Monday, July 27, 2009
Wednesday, July 29, 2009
Friday, July 31, 2009
Thursday, July 30, 2009
Gavilgarh fort is located on a 1103 metres high lower Satpuda range, now under the Melghat Tiger Project. It is 2.5kms south-east of Chikhaldara, a popular hill station, and about 30kms north of Achalpur, the old capital of Berar, now a taluka town. Gavilgarh took its name from the pastoral Gavalis who, centuries ago, had a mud fort on this hill. The new fort was built by Ahmad Shah Wali, the ninth king of Baharmani dynasty in 1425 AD, the fort was repaired and extended by Fateh-ullah Imad-ul-Mulk, the founder of Imadshahi in Berar.
Gavilgarh has two level, the outer fort being slightly lower than the inner one. This outer fort has a third wall which covers the approach to it from the north. The fort has two main gateways, the Delhi Darwaza, between the inner and outer fort, and the Fateh Darwaza, the south-western gate, built by Fateh-ullah Imad-ul-Mulk. The most conspicuous of the remains in the fort is the great mosque which stands upon the highest point towards the south side of the inner fort. Built in the Pathan style of architecture, the mosque has seven arches in its façade. Of the two minarets, the one at the north-eastern angle of the building still exists. Its square canopy, with very exquisite stone lattice-work, raises little above the domes of the mosque. There were not less than eight tanks in the fort, two of them still in good condition. There still remain in the fort several canons, the one at the southern end being the largest.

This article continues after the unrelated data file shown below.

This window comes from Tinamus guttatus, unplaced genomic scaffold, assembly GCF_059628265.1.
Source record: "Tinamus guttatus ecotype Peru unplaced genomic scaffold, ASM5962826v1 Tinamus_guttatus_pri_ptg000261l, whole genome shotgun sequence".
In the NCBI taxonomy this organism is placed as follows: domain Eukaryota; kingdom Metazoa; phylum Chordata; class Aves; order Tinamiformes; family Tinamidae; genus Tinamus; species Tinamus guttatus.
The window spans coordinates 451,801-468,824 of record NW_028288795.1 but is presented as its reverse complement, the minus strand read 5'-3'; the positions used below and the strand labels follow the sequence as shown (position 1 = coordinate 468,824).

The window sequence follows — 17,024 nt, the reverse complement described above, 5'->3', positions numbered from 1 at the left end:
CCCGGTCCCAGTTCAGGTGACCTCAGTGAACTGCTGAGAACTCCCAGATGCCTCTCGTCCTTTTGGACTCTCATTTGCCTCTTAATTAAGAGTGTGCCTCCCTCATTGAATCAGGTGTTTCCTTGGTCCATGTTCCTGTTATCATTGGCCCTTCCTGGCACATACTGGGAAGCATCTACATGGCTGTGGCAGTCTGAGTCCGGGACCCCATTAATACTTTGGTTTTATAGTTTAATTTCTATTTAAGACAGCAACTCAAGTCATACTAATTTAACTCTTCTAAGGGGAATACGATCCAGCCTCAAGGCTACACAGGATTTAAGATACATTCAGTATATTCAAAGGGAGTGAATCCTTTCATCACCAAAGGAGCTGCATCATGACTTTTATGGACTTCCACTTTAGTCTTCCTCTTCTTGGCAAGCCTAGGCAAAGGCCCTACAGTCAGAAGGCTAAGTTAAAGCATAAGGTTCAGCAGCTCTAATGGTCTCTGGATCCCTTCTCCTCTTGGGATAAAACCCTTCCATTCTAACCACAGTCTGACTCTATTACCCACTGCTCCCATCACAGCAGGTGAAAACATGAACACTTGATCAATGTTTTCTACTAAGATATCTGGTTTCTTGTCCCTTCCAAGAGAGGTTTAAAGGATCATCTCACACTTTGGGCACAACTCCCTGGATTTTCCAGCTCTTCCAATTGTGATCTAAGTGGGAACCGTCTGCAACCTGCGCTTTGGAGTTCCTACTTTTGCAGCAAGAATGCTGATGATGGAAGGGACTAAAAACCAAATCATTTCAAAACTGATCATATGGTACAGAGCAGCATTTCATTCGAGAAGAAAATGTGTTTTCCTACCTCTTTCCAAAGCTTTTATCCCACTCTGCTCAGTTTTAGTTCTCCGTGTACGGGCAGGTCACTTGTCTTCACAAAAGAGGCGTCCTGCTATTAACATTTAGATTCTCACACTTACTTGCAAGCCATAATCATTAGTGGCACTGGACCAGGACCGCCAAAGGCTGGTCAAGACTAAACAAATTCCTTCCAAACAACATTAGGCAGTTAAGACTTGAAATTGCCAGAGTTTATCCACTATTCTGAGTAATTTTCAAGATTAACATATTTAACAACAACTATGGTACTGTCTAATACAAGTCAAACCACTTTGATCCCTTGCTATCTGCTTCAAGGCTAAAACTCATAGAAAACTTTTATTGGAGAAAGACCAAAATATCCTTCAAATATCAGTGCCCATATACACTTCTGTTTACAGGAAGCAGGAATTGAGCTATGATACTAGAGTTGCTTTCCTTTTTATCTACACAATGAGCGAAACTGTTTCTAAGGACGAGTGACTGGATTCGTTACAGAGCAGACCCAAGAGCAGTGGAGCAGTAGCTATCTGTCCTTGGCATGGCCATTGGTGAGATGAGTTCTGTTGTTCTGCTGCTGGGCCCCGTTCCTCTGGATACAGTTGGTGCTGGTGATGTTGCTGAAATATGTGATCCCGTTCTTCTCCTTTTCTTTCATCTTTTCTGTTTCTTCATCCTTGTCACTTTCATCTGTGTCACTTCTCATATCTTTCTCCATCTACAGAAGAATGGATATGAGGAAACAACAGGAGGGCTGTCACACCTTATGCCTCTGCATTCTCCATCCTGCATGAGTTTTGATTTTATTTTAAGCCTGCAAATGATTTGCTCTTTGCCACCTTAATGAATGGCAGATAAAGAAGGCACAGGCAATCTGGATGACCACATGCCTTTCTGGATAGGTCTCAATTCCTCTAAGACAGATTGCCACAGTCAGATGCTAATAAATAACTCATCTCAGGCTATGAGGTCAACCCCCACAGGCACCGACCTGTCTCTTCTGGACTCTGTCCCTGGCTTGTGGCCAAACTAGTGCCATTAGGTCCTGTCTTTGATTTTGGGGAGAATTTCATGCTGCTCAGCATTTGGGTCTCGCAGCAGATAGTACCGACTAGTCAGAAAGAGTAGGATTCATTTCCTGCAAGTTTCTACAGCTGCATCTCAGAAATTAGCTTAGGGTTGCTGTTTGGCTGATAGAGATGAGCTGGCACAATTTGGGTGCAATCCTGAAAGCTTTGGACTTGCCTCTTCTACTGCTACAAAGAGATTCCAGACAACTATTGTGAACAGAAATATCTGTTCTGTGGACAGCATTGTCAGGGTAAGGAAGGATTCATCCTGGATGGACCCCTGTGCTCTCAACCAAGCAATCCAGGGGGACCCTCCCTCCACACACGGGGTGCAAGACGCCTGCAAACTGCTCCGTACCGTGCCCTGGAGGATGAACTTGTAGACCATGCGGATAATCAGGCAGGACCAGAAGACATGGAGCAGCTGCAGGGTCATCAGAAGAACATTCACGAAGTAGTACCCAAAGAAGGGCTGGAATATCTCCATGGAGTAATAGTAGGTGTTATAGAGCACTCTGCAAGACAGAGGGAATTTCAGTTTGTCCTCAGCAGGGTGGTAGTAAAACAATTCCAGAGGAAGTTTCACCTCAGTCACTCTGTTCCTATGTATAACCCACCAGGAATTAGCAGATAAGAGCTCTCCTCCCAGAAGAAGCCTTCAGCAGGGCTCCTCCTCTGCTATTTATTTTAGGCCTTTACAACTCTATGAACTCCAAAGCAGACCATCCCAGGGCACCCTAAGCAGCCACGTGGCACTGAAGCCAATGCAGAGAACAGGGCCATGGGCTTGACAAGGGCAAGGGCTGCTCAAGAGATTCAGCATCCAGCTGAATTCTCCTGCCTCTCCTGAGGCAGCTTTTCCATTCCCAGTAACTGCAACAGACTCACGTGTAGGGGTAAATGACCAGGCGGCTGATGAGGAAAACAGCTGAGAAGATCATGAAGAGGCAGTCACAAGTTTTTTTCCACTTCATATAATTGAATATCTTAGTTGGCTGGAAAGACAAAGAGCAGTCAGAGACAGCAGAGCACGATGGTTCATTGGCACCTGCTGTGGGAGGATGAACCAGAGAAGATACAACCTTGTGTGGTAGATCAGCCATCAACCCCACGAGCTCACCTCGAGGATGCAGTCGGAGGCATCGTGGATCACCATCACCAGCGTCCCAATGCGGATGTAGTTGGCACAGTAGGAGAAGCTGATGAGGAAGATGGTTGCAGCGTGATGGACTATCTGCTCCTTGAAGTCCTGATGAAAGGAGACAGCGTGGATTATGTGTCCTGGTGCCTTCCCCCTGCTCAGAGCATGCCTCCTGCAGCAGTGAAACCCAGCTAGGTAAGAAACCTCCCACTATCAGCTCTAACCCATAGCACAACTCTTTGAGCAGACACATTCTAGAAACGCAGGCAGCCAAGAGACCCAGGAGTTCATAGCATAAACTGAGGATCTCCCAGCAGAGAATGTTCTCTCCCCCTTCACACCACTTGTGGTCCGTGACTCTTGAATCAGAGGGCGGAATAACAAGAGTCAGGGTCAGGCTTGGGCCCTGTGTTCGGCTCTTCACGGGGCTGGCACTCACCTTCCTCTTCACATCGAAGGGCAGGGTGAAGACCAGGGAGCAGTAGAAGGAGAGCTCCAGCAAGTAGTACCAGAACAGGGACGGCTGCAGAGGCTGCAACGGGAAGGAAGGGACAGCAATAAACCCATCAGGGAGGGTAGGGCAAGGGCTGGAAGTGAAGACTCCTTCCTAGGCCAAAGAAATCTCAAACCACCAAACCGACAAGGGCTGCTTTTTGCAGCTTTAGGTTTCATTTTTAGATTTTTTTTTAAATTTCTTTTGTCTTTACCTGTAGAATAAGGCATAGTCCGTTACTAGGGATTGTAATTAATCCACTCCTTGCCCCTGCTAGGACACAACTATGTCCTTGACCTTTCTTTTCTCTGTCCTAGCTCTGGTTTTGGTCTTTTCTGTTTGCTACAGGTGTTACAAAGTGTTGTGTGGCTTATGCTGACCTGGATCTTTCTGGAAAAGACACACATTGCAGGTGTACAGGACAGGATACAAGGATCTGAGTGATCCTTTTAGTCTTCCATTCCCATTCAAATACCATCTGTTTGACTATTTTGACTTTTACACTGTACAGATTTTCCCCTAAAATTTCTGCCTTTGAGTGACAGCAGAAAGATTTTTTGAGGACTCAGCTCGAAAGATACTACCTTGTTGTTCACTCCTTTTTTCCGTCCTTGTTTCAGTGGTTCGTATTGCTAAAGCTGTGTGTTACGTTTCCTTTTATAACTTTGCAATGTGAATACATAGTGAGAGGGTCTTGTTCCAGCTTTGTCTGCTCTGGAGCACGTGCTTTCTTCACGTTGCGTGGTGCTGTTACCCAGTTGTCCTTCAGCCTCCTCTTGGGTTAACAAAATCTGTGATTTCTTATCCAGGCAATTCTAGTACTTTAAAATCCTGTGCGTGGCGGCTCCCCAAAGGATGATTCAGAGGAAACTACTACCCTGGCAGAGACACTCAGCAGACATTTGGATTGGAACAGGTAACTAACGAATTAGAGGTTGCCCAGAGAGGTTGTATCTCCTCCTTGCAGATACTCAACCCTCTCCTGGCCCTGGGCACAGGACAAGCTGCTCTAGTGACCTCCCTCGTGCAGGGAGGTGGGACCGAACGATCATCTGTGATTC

Gavilgarh has a long history. The saying was; “One who controls Gavilgarh, controls Berar.” After the split of the Bahamani Kingdom, it passed through many hands. It was with the Imadshahi in 1488 AD, the Nizamshahi in 1574 AD, the Mughals in 1599 AD and the Marathas in 1754 AD, before it fell to the British in 1803 AD. Gavilgarh was dismantled in 1858 AD lest it should be seized by Tatya Tope, who in that year attempted to break from the Satpuda hills into the Deccan in order to stir up the country for the independence movement.
The monument to the poet-saint Tiruvalluvar is wrought like a temple chariot and is, in fact, the replica of the temple chariot in Thiruvarur. A life-size statue of the saint has been installed in the chariot which is 33m. Tall.
The 133 chapter of his well-known work Thirukkural have been depict in bas-relief in the front hall corridors of the chariot. The auditorium at Valluvar Kottam is said to be the largest in Asia and can accommodate about 4000 people. It stands as a modern memorial to the great poet who represents the glorious culture of the Tamils.